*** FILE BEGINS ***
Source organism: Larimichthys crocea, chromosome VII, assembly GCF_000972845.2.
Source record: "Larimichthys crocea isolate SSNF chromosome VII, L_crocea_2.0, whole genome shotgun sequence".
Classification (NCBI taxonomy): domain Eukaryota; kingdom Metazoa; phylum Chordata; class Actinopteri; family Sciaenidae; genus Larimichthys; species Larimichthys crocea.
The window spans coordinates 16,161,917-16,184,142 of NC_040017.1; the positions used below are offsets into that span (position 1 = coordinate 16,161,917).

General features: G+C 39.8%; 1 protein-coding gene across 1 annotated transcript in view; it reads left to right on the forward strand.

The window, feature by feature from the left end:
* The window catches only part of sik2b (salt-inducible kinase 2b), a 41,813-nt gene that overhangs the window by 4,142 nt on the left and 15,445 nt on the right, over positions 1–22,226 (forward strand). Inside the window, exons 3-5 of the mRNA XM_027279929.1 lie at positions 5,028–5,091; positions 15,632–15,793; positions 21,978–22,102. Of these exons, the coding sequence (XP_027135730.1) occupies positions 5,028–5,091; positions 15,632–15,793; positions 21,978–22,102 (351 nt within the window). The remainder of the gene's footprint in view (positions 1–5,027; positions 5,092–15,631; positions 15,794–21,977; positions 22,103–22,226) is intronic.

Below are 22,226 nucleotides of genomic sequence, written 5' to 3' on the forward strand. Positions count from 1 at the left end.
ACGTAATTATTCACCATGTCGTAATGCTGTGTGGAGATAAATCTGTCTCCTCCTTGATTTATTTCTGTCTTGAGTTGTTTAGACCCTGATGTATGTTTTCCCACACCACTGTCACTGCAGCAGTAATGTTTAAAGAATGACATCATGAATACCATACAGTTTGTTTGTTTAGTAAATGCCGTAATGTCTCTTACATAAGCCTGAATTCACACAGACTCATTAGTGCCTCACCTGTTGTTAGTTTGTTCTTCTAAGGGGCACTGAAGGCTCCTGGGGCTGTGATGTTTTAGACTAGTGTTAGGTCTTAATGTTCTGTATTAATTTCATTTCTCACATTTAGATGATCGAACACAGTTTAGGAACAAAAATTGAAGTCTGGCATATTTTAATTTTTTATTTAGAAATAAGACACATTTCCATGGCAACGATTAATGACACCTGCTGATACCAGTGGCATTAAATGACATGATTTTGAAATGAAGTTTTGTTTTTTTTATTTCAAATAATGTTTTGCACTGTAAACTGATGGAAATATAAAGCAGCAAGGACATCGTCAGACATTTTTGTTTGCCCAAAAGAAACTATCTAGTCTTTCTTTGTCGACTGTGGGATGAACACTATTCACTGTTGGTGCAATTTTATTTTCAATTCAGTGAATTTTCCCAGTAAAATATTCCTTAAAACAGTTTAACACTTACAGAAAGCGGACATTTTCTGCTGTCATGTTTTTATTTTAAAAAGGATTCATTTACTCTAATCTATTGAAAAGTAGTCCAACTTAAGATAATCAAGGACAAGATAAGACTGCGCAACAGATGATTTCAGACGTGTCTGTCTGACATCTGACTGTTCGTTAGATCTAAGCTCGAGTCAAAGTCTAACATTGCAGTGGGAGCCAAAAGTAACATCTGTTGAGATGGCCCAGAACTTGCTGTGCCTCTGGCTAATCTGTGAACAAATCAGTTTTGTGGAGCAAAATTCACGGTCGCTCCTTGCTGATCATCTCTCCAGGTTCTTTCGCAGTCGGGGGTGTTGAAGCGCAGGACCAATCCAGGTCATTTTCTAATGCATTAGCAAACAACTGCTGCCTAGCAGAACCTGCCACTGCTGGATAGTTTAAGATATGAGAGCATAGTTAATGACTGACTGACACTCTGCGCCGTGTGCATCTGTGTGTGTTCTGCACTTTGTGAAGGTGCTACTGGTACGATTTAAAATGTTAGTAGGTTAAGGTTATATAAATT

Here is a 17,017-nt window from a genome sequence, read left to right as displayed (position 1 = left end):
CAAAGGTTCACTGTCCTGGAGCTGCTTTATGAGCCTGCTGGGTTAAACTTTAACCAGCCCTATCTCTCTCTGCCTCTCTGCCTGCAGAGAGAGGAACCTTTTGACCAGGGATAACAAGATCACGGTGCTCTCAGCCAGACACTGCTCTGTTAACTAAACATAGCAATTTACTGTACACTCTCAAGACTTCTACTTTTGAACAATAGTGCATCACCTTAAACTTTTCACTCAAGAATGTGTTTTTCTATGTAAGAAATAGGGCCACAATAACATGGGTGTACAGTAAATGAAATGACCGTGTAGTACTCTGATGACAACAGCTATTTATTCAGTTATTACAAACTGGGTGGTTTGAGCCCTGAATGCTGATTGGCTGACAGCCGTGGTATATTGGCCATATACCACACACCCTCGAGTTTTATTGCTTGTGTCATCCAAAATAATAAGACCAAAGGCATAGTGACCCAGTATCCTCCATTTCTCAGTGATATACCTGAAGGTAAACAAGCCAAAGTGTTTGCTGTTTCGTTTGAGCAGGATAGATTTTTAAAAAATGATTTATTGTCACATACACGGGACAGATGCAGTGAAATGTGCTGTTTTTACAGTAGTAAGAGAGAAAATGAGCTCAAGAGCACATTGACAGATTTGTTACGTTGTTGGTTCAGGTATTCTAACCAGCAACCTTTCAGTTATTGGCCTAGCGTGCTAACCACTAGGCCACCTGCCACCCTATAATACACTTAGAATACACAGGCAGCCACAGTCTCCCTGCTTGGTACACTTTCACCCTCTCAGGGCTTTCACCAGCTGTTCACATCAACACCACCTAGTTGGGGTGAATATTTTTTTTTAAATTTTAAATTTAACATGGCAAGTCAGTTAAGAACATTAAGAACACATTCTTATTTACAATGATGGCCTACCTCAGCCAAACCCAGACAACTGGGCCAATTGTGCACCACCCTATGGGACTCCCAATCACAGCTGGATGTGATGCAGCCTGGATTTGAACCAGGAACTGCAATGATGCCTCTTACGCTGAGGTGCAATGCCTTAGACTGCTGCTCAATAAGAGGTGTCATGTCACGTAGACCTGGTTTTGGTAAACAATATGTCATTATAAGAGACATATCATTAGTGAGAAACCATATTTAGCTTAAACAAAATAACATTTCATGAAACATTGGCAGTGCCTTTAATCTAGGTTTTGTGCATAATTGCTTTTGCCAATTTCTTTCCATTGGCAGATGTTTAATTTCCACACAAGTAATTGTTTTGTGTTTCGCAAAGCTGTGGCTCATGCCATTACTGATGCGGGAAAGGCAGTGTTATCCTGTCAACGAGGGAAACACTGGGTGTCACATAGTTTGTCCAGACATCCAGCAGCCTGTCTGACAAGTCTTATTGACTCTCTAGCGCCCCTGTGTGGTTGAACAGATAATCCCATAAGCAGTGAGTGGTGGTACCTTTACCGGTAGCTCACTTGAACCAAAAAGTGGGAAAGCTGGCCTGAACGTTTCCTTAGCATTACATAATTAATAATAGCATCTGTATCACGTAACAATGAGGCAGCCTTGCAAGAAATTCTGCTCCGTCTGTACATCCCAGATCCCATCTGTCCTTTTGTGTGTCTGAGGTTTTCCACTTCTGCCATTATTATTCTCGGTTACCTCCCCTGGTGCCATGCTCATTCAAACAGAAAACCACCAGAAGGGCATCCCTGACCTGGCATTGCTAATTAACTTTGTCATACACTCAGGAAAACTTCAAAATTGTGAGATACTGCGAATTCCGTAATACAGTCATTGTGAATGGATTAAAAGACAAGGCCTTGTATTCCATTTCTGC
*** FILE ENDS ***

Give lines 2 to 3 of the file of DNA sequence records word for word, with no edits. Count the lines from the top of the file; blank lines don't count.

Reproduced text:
Source record: "Larimichthys crocea isolate SSNF chromosome VII, L_crocea_2.0, whole genome shotgun sequence".
Classification (NCBI taxonomy): domain Eukaryota; kingdom Metazoa; phylum Chordata; class Actinopteri; family Sciaenidae; genus Larimichthys; species Larimichthys crocea.